This rather “multifaceted” success in the Markovian case immediately suggested to look for a generalization to the non-Markovian regime (i.e., with the unraveling picture in mind, for a bath with memory). This was done in the late nineties with only a small subtlety for the continuous measurement application. Non-Markovian stochastic Schrödinger equations were indeed found to not yield true observable real-time trajectories but only trajectories obtainable point by point a posteriori. This difficulty of interpretation (which gave rise to quite a few papers) is unfortunately not the biggest issue in the non Markovian realm. The biggest problem is that, except in some very specific cases, it is impossible to compute the solution of a non-Markovian stochastic Schrödinger equation, even numerically. This is because the equation possesses a memory term involving a functional derivative which is essentially impossible to evaluate. People have developed perturbation techniques to approximate the solutions in some limit but no general purpose method existed (as far as I am aware). This is were my preprint may come useful: I propose a non perturbative numerical method to compute the solutions of non-Markovian stochastic Schrödinger equations.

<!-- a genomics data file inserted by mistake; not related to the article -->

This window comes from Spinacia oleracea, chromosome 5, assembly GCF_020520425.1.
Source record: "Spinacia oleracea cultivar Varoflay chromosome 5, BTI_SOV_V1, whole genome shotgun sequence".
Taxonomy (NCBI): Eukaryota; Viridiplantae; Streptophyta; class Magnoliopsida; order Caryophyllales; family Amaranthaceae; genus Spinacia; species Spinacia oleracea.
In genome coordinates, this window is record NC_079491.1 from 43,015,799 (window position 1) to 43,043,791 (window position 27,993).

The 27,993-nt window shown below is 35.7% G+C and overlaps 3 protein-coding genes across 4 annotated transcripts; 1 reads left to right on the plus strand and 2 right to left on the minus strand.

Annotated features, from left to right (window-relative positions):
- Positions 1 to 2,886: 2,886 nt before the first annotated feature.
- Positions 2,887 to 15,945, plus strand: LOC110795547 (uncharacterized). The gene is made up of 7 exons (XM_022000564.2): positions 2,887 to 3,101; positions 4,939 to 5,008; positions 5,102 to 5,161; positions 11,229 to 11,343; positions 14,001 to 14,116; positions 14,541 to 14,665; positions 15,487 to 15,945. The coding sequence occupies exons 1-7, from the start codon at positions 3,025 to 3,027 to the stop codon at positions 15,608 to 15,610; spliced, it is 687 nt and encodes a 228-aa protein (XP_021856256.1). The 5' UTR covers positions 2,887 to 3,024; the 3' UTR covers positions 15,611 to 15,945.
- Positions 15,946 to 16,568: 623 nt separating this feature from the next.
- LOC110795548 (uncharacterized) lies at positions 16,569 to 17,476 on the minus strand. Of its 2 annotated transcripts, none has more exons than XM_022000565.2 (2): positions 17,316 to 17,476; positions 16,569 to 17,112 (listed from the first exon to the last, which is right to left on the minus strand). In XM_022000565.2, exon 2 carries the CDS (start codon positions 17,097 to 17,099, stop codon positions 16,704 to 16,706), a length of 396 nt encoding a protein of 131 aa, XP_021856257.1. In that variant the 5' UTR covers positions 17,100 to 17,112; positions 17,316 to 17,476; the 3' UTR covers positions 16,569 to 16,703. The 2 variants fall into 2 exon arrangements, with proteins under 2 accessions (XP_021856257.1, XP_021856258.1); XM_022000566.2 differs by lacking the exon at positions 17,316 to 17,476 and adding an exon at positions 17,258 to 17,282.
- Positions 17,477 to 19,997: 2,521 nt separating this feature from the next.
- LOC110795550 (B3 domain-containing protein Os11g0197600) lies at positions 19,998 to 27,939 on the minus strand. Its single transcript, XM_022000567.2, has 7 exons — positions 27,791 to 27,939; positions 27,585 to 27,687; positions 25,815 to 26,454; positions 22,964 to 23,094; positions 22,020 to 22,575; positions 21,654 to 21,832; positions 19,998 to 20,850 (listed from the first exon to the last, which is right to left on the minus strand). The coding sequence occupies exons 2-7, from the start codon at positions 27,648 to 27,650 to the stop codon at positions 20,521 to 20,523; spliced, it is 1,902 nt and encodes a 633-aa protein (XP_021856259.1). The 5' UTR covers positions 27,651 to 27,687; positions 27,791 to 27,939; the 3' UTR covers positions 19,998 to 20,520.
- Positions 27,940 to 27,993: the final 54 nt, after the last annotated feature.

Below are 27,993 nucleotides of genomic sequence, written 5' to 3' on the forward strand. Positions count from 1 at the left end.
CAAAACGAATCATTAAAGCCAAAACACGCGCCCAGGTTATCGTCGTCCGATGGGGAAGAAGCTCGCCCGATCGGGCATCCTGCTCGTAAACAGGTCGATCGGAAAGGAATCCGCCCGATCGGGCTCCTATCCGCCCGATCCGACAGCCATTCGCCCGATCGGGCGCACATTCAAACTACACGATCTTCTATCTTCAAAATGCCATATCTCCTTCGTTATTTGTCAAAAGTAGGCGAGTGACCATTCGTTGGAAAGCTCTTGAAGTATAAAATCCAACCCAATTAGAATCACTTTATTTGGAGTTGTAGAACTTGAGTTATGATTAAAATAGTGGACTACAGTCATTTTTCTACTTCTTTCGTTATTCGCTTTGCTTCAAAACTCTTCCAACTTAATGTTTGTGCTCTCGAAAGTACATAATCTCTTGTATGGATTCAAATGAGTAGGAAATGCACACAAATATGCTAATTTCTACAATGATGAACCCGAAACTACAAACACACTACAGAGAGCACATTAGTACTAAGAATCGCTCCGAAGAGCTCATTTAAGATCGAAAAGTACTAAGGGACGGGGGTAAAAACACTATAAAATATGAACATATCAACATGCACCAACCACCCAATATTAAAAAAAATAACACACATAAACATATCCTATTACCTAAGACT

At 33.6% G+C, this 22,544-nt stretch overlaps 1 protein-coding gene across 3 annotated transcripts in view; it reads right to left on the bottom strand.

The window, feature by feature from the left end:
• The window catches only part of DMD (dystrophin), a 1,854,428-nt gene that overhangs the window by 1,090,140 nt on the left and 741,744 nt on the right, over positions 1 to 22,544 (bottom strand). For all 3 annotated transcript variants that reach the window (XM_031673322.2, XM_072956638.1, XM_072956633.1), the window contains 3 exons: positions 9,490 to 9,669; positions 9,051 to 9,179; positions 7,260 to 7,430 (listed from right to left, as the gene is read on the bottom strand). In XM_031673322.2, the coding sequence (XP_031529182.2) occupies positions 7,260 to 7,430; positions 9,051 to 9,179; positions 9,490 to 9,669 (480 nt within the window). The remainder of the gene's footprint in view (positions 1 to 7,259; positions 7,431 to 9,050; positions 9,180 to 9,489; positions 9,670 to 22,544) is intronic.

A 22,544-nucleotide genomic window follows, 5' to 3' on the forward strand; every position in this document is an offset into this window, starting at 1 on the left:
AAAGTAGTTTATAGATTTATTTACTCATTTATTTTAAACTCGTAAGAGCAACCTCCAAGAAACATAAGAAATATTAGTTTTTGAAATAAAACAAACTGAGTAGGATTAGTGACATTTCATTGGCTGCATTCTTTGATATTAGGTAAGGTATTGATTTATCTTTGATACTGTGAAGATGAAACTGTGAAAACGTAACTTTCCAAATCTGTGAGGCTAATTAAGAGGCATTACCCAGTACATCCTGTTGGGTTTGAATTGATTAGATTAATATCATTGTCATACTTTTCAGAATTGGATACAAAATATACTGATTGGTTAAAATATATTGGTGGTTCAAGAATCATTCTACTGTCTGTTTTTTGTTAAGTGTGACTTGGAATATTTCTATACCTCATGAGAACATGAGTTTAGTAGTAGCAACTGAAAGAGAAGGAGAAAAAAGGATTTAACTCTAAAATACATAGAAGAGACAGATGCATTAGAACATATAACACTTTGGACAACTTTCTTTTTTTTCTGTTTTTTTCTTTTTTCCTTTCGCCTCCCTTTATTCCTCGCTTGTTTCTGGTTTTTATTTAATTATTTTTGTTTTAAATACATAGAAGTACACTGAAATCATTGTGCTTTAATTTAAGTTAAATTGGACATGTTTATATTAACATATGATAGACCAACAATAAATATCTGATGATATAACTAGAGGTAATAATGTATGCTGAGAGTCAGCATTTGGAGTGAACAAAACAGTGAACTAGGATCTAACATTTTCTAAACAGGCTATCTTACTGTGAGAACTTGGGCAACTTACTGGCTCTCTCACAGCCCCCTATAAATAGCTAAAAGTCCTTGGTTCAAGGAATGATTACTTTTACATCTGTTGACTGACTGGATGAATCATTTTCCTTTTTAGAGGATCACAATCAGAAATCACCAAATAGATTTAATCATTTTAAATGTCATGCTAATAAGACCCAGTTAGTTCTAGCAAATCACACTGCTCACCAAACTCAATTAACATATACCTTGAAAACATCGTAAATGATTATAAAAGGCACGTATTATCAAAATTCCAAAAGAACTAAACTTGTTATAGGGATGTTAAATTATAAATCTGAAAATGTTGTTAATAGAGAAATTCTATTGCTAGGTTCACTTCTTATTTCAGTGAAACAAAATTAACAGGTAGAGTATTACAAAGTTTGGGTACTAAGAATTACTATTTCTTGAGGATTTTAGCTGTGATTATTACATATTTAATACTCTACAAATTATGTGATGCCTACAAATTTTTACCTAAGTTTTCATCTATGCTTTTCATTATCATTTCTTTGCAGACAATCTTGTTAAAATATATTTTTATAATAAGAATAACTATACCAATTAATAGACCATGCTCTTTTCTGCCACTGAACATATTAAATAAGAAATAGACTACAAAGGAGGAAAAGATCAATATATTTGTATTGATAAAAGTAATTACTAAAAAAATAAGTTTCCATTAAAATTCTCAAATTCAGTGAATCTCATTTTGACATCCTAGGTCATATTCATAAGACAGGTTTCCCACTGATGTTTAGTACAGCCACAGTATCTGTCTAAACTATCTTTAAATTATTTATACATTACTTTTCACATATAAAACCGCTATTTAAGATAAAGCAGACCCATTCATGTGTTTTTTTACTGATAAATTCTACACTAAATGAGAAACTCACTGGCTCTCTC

I find the method quite cute because it uses a sort of unraveling again. In a nutshell, the trick is to write the solution of the non-Markovian stochastic Schrödinger equation | \psi_t \rangle as the statistical average of another state that obeys a simpler stochastic equation:

|\psi_t\rangle = \mathbf{E} [ \, |\varphi_t\rangle \, ] ,